The Federal Aid Highway Act of 1956  established a trust fund fed by a new fuel tax that was to be used exclusively for highway construction and maintenance. The rate was originally set at three cents per gallon, but was raised in the Eisenhower, Reagan, H.W. Bush, and Clinton administrations to its current rate of 18.4 cents on gasoline and 24.4 cents on diesel fuel. Along the way, the trust fund was raided to finance things other than highways.
Even so, consumption taxes have their place. They raise the price of a commodity and thus reduce its demand. This can be a useful public policy when the commodity in question is harmful to society. Taxes on cigarettes and alcohol are good examples, and the fuel tax is another. Excise taxes against these products tend to reduce their consumption, and society at large benefits from less pollution and less dependence on public health services. 
Today excise taxes fund less than 4% of the federal budget, but they have not always been so insignificant. Sixty years ago, they accounted for 20% of federal revenues. Why the decline? All taxes are unpopular, but excise taxes face a special political barrier because they are targeted at a particular product or industry. A powerful fossil fuel lobby has prevented any changes in the gas tax for 22years - during which time the value of the dollar has declined by more than 40 percent!
Ideally, the composition of federal tax revenues should have nothing to do with the composition of federal expenditures. Money is fungible - any one dollar can be substituted for any other dollar, whether on the revenue or expense side of the ledger. But when priorities like roads and bridges are funded explicitly by a specific class of revenue - fuel taxes - the priorities are vulnerable to targeted restrictions brought on by political interests. The condition of today's highways reflects the 40% cut in funding brought about by a fuel tax rate frozen in the nineties.
Ideally, funding of highway maintenance should be a small part of a large tax overhaul. Real reform would eliminate all the payroll taxes that suppress wages and create unemployment. Meaningful reform would eliminate all of the capital subsidies embedded in the tax code. True reform would capture economic externalities by application of excise and import taxes. And comprehensive reform would finance the bulk of the federal budget with a modest, uniform, and progressive tax on income of all kinds.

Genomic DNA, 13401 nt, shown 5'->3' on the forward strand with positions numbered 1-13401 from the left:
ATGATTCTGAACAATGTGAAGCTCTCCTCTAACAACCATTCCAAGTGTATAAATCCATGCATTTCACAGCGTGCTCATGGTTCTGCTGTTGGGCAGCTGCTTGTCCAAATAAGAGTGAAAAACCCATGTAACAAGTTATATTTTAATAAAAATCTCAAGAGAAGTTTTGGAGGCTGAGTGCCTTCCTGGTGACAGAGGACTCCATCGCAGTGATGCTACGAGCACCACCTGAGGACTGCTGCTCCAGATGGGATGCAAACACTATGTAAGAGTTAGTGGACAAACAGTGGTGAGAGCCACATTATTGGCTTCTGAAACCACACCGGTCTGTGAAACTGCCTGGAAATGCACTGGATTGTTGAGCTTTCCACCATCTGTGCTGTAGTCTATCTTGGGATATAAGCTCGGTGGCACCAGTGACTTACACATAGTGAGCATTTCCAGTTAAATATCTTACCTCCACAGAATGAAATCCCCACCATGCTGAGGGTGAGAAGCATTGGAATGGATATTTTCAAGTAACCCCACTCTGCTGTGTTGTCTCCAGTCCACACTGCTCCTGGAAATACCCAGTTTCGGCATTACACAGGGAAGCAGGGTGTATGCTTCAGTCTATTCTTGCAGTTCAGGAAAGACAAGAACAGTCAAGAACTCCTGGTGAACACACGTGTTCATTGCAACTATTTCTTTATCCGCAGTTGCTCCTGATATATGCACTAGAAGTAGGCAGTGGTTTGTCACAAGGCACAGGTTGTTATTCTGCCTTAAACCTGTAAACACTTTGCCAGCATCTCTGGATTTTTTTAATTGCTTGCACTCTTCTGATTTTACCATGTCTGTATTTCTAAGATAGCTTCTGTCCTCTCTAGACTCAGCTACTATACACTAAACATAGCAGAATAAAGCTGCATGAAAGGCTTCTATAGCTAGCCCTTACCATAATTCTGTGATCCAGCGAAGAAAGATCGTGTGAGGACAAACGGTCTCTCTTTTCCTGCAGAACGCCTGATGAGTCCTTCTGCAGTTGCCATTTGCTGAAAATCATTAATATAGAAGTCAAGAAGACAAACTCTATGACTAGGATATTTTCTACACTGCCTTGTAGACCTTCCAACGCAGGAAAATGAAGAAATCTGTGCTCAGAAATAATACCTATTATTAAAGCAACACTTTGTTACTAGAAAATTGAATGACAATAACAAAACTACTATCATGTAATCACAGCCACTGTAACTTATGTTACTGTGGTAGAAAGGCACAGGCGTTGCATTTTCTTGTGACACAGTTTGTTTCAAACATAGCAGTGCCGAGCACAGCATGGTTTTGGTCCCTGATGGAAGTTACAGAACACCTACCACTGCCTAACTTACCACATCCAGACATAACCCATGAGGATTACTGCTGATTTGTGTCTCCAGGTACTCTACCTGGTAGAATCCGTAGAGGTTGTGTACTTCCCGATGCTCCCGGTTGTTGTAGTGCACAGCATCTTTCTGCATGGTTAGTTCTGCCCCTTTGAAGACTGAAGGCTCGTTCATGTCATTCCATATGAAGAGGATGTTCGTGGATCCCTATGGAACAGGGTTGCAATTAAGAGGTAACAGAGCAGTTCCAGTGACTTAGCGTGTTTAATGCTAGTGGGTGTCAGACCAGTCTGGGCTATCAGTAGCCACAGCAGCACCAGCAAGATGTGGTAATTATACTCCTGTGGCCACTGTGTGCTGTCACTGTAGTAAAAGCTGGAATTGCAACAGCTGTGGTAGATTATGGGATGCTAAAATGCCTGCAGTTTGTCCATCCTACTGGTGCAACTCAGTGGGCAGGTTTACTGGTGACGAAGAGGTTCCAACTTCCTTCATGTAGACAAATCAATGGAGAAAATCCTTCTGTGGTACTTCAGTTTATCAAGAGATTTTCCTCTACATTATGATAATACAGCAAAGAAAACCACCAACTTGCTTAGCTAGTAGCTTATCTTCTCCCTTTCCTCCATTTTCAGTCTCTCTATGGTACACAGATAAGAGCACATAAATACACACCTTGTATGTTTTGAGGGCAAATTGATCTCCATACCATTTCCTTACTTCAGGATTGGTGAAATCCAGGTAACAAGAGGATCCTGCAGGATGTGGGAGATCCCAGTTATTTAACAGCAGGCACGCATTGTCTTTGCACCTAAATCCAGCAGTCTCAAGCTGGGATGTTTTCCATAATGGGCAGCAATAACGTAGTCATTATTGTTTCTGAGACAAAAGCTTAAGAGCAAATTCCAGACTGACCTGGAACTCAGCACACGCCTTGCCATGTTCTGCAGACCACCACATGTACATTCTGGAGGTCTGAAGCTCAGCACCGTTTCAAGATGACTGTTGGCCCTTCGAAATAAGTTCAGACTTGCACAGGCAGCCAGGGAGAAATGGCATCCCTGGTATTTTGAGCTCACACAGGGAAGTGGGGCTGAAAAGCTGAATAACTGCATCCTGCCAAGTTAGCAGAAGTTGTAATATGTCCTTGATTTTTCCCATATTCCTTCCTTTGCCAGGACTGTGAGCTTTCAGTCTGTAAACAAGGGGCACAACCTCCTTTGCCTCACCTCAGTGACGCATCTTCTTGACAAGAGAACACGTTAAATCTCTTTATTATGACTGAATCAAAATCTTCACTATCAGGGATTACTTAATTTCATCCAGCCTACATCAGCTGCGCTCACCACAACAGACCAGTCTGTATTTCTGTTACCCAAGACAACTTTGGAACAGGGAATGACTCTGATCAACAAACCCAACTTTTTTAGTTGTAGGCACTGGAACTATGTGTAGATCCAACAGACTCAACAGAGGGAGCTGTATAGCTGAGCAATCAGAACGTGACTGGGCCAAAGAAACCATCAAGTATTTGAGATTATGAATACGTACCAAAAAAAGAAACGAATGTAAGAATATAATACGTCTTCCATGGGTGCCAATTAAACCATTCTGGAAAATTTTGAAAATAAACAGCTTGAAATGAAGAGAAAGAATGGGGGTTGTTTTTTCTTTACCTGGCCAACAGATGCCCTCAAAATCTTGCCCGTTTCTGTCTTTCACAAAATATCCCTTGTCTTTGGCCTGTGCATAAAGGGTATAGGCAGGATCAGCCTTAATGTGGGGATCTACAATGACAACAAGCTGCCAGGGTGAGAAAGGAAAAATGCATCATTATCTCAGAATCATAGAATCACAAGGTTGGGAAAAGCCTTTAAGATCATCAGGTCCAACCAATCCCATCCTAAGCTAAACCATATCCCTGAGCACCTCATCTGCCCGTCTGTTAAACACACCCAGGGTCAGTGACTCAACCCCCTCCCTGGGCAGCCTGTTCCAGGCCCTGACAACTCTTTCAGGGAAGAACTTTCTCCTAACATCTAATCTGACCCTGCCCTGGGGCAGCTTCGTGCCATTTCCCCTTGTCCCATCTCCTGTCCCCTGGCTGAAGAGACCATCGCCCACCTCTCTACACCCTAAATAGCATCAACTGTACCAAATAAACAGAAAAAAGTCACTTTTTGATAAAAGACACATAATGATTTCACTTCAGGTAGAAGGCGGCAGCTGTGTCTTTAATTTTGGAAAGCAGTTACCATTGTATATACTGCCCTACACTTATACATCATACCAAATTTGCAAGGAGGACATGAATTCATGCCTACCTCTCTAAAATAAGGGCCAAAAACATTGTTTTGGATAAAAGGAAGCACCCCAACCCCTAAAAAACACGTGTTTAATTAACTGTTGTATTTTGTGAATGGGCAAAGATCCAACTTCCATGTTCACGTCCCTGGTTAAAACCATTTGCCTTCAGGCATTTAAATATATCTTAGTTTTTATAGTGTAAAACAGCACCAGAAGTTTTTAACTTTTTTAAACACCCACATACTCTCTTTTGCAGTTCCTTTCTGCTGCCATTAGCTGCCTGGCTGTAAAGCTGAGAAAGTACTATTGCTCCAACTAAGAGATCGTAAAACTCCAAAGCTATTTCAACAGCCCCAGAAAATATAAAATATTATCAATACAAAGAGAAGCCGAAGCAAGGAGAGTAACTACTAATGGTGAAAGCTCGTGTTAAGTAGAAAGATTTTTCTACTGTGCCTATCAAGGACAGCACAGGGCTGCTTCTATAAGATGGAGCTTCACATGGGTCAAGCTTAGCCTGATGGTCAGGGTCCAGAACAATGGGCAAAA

Today's fuel tax consists of 18.4 cents per gallon of gasoline, 24.4 cents per gallon of diesel fuel, and 21.9 cents per gallon of jet fuel.  We'll include the latter so that air terminal facilities can benefit in the same way as highway transportation. I estimate that these taxes generate about $90 billion, $80 billion, and $23 billion respectively, but not all of this money finds its way into our transportation systems.
First, let's recognize that to regain the lost funding through a simple increase in the fuel tax, the tax on gasoline would need to increase from 18.4 cents to 30.7 cents, a raise of 12.3 cents a gallon. Similar raises would be required for the tax on diesel fuel and jet fuel. An increase this big would be a hardship on many people, especially those least able to absorb its cost without cutting back on other essential expenses.
So let's build a better fuel tax system. We'll start by increasing the base tax by a modest amount. Then, recognizing that the price of fuel varies over time, we'll implement an extra tax only when the price is low. And to take the complication out of the retail level, we'll apply the tax to products as they leave the refiner. An increase in the base tax of 7.5 cents a gallon across the board gets us a little more than half the way there. The new base tax rates for gasoline, diesel, and jet fuel would become 25.9, 31.9, and 29.4 cents a gallon respectively.
The surtax is a little more complicated. Start with the price of crude oil - West Texas Intermediate spot, to be precise. As of July, 2015 the price stood at $50.90 per barrel.  Then compare to the ten-year average of the same index, which stood at $78.73 per barrel. You can see that oil prices were down, and down sharply - about 35% below the average. So let's create an index that compares the 10-year average to the spot price (Average divided by spot) and multiply that by the base tax rate.
Fuel taxes would increase, but a large portion of the increase would come at times when consumers are best able to absorb it without hardship. And it would recover the lost revenues that are so valuable to the maintenance of our transportation infrastructure.
If you took a road trip over the Labor Day weekend this year, you might have noticed that gasoline was something of a bargain - in some regions well under $2.00 per gallon.  You might have also noticed that you had to slow down on some of your favorite roads and highways just to dodge the cracks and potholes. It's time to bring the safety of our highways, roads, and bridges into the twenty-first century. And put some of the lost fun back into motoring!
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